Tweaking Your Images – Tutorial
This last week I have had a few people telling me that images shouldn’t need any editing at all. I find this such a hard thing to understand, since, from what I can understand, images have been edited since the first images were made when photography first started. I was surprised to find that the first HDR image was done in the 1850’s, so over 150 years ago. Even Ansell Adams edited his images, he manipulated them to suit what he wanted. Yet now, with the age of digital, for the first time, the camera is now supposed to be able to take the perfect image.
Then you start reading stuff that digital cameras can’t take images the same way as film did. I understand this. When I was using film I would use different films for different types of photography. You can’t do that with digital cameras. I have been reading Enmanscamera’s Blog – Kamloops post on 10 tips for to make better prints. There are a couple of points made about what you need to do to digital images and gives good arguments why. I suggest you read it.
Two things it speaks about, I thought we would look at today. The image I am going to use it one that I showed a week or so back, one from the BMX that I had done nothing to.
The image looks pretty good, but I suspect it could look better. For this tutorial I am going to use the trial version of Photoshop Elements 11 that I have. I am thinking I might buy this for doing Tutorials.
So following on from the other blogs tips, I have opened an adjustment layer for Brightness/Contrast. To open this, go to Layer at the top, click on New Adjustment Layer, then click on Brightness/Contrast. I haven’t changed the contrast too much. It is one of those things you have to be careful, too much contrast can really ruin your image. Have a go and see what it does.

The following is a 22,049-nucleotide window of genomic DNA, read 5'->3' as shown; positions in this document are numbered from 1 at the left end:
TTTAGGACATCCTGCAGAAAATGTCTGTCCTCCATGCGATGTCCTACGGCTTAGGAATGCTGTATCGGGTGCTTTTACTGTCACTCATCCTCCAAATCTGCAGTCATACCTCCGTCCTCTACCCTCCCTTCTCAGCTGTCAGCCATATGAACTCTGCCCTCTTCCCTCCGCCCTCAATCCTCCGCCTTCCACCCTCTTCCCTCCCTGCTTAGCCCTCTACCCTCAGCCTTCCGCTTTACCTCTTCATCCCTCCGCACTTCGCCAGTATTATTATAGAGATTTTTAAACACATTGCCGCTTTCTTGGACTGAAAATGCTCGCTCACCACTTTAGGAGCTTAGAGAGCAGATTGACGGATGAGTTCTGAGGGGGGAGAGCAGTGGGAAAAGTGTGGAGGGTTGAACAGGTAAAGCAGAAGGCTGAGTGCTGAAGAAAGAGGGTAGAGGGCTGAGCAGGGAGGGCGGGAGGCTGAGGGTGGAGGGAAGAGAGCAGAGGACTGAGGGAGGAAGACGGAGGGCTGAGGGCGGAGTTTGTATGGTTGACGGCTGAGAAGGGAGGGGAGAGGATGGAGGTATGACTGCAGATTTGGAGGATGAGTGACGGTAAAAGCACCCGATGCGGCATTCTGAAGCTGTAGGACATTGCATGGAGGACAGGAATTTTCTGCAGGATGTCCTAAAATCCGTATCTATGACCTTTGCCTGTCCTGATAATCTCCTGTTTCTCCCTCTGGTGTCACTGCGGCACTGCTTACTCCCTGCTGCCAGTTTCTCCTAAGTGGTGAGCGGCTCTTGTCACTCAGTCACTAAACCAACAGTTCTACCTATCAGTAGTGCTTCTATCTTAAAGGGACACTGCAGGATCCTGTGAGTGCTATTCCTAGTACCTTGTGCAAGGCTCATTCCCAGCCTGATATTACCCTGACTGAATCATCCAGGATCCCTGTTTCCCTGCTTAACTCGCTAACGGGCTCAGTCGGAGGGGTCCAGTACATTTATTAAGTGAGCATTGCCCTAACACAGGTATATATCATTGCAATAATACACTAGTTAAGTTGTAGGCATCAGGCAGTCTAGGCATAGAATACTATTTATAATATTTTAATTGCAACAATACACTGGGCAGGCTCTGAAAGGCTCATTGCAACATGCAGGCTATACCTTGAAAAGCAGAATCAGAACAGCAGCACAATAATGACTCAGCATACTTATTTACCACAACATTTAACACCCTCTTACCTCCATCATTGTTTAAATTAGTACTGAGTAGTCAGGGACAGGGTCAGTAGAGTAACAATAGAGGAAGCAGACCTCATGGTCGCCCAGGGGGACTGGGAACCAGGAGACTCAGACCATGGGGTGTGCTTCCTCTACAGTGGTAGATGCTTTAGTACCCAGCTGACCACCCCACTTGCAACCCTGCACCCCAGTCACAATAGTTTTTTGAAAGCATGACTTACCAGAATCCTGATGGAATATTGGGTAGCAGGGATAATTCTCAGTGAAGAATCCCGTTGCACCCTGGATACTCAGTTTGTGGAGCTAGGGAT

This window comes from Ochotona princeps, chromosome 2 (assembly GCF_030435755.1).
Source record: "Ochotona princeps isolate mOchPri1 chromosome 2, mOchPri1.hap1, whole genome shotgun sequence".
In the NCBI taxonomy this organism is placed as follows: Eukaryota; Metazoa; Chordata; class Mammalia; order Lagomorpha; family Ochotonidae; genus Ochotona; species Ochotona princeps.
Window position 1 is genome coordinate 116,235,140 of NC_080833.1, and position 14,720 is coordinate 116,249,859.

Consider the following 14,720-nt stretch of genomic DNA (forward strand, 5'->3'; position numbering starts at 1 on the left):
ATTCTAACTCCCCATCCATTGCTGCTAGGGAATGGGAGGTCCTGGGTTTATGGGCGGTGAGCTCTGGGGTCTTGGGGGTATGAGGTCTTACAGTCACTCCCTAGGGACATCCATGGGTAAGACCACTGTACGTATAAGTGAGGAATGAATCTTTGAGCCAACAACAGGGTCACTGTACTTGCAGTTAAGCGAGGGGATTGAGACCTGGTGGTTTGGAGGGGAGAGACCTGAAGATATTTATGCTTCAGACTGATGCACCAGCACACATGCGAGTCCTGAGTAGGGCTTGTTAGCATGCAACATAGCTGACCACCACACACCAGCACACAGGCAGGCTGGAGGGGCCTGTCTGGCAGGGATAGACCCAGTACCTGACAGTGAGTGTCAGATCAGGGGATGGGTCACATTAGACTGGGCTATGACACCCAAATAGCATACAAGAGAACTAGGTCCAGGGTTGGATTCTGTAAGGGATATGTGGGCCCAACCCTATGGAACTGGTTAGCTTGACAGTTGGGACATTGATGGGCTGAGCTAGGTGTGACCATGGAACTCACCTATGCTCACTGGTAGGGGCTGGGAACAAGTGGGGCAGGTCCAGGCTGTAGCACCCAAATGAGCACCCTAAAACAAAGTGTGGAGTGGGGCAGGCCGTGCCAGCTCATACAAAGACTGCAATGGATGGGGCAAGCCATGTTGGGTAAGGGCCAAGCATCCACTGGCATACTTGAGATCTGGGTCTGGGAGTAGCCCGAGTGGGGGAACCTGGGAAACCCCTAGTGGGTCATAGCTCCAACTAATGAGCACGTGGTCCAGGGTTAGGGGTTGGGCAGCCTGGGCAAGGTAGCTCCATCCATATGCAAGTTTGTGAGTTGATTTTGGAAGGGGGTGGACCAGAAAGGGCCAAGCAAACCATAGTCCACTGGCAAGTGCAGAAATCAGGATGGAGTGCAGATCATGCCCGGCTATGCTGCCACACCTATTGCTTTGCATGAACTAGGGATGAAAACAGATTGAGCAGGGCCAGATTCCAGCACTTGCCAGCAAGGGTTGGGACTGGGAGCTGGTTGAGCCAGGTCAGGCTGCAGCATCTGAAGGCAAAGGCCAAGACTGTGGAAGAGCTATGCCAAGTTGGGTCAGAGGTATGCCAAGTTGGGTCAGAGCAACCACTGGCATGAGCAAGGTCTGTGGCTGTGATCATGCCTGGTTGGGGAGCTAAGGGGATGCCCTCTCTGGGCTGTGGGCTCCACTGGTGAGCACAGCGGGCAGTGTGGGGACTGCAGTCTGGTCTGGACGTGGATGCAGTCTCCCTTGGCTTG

Next is the sharpening. I had a lot of trouble working out where this was. So to find it go to Enhance, then go down to Adjust Sharpness…
I have to admit, I can’t always tell when an image is sharpened, though I suspect you would be able to tell more when it is printed.
Even though these images are okay, I always thought that they were a little light, so I opened another adjustment layer and clicked on Levels. I have moved the slider so that the image was darkened a little, not much, just a little. This has helped make the image pop more and the colours start to stick out more.
Here are the two versions, the original on the left, and the tweaked image on the right. I have’t done a lot to it, but it has been improved, and, I think, it looks so much better. If you saw the image on the right without me saying anything, you would think it looked fine and probably wouldn’t have thought anything had been done.
I still find it strange that doing this is considered cheating. I have been down to my photo lab where I get all my prints printed and they tweak images as well. They print them, then go through the images and make adjustments for each one.
Even working in the darkroom, each image had to have the light adjusted, the amount of magenta used for each one could change. You couldn’t print image after image without making any adjustments. I have many proof sheets where all the images were given the same amount of time, some were fine, but most weren’t.
So the next time you think that digital editing is cheating, remember that photographers have been cheating in the darkroom for over 150 years in their attempts to get that perfect, wonderful image. That is, after all what we are all looking for, that one beautiful image that we are so proud of. Okay, maybe more than one.
It has come to my attention that I have been nominated for some more awards.
Blog of the Year 2012, I have received 3 more nominations for this.
I have also received the Sunshine Award from
Also the Super Sweet Award from
That is enough for today. I would like to thank all of the blogs that have nominated me for awards and ask that you all go and visit their blogs as well.